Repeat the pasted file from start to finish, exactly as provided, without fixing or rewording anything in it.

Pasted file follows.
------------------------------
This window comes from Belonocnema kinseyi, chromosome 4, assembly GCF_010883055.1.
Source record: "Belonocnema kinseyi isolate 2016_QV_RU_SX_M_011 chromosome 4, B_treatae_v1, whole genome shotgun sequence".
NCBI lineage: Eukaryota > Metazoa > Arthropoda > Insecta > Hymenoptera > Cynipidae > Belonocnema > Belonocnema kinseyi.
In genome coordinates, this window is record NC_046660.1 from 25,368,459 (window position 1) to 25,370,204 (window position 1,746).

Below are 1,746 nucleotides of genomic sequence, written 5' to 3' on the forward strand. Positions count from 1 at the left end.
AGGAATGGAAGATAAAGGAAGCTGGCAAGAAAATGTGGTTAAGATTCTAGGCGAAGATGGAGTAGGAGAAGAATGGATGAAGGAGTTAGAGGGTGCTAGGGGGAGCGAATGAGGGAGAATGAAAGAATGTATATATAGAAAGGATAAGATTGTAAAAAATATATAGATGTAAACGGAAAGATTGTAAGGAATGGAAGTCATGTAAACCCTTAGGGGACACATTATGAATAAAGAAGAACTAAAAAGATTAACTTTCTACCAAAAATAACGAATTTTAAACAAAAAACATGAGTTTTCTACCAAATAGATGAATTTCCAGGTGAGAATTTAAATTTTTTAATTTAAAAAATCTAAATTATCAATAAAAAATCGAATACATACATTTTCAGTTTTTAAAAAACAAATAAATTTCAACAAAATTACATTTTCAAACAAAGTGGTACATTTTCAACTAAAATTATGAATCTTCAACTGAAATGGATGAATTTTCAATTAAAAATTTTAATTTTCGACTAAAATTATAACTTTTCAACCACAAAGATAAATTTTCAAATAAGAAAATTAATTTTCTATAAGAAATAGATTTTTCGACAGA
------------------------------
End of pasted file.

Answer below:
This window comes from Belonocnema kinseyi, chromosome 4, assembly GCF_010883055.1.
Source record: "Belonocnema kinseyi isolate 2016_QV_RU_SX_M_011 chromosome 4, B_treatae_v1, whole genome shotgun sequence".
NCBI lineage: Eukaryota > Metazoa > Arthropoda > Insecta > Hymenoptera > Cynipidae > Belonocnema > Belonocnema kinseyi.
In genome coordinates, this window is record NC_046660.1 from 25,368,459 (window position 1) to 25,370,204 (window position 1,746).

Below are 1,746 nucleotides of genomic sequence, written 5' to 3' on the forward strand. Positions count from 1 at the left end.
AGGAATGGAAGATAAAGGAAGCTGGCAAGAAAATGTGGTTAAGATTCTAGGCGAAGATGGAGTAGGAGAAGAATGGATGAAGGAGTTAGAGGGTGCTAGGGGGAGCGAATGAGGGAGAATGAAAGAATGTATATATAGAAAGGATAAGATTGTAAAAAATATATAGATGTAAACGGAAAGATTGTAAGGAATGGAAGTCATGTAAACCCTTAGGGGACACATTATGAATAAAGAAGAACTAAAAAGATTAACTTTCTACCAAAAATAACGAATTTTAAACAAAAAACATGAGTTTTCTACCAAATAGATGAATTTCCAGGTGAGAATTTAAATTTTTTAATTTAAAAAATCTAAATTATCAATAAAAAATCGAATACATACATTTTCAGTTTTTAAAAAACAAATAAATTTCAACAAAATTACATTTTCAAACAAAGTGGTACATTTTCAACTAAAATTATGAATCTTCAACTGAAATGGATGAATTTTCAATTAAAAATTTTAATTTTCGACTAAAATTATAACTTTTCAACCACAAAGATAAATTTTCAAATAAGAAAATTAATTTTCTATAAGAAATAGATTTTTCGACAGA